A London-based Bangladeshi investment bank has made the cut in Goldman Sachs biennial promotion round earlier this month, making him the first ever Bangladeshi to do so.
He is the first person from Bangladesh to become a partner at the bank, insiders told UK-based Financial News and also confirmed by a bank spokesperson.
Yousuf is co-head of emerging markets sales for Europe, the Middle East and Africa at Goldman, having joined as a managing director at Deutsche Bank in 2011, where he was head of its emerging markets rates structuring team.
His parents were both teachers and, growing up in Bangladesh, he later moved to Texas in the US when he was 16 after his father was offered a research secondment.
He then looked to apply to US universities as part of an effort to emigrate to the west and kick-start his career, eventually getting a place at Bates College in Maine, studying math and physics.
While his tuition fees were paid through a scholarship, he also had a job that required 20-hours a week to pay for “everything else”.
“In my third year, somebody came to me and said ‘hey, there’s this job in New York city that pays $10,000 for the summer, are you interested?’. I didn’t even ask what the job was,” he told Financial News.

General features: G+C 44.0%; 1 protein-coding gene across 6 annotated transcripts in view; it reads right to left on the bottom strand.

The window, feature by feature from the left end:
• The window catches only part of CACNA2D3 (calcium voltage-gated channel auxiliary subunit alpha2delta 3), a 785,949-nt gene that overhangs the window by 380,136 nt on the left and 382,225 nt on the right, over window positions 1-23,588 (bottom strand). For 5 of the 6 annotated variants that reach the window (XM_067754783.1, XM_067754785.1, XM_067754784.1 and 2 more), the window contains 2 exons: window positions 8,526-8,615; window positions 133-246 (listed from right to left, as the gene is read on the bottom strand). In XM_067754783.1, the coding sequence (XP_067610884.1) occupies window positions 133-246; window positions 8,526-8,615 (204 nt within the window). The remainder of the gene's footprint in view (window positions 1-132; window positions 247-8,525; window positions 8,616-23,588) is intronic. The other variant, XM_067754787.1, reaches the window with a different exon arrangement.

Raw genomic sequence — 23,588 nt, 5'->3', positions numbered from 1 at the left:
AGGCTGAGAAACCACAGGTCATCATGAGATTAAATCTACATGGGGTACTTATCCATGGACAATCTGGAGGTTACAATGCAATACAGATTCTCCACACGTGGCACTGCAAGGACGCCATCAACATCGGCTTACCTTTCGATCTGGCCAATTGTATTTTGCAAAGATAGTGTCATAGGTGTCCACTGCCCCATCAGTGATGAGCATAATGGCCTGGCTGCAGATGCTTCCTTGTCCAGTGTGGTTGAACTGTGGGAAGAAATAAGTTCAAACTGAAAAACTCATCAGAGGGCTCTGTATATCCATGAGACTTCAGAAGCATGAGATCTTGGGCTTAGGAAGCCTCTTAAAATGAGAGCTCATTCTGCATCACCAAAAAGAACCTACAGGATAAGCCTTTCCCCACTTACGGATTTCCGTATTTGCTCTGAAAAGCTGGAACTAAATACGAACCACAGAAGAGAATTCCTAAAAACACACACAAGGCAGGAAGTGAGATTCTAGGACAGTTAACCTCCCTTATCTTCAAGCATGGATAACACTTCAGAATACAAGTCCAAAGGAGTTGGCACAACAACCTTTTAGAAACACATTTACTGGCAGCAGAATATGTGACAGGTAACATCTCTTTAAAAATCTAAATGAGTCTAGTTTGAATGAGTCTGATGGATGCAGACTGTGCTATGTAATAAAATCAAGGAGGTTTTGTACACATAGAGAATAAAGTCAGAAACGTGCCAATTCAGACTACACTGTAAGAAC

“I was heavily in debt, I hadn’t seen my parents for four years and wanted to afford to go home, so I interviewed and got the job it was at Merrill Lynch.”
Through the summer internship, Yousef secured a full-time job on the bond trading floor at Merrill Lynch in 1999, when the bank was a leading fixed income house and trading revenue was booming.
“It was an aggressive place, and I was like a fish out of water because I just arrived, but I really couldn’t care less. I was willing to work hard and do what it takes because not being able to work meant going back to Bangladesh and that was not an option,” he said.
Despite starting out in finance, Yousef said he felt some pressure from his parents to go into academia. His father was the first person from his region to go into education and Bangladeshi culture often pushes children towards more typical professions, he said.
“From a cultural perspective, banking is not something Bangladeshi people aspire towards,” he said. “So you want to be a doctor, you want to be a lawyer, an engineer or a professor, but banking is not what your parents will inspire kids to be.”
Yousef added that when the partner class of 2022 was announced, his mum had to Google ‘what does it mean to be a Goldman Sachs partner?’
“Now she’s proud and super-excited,” he said.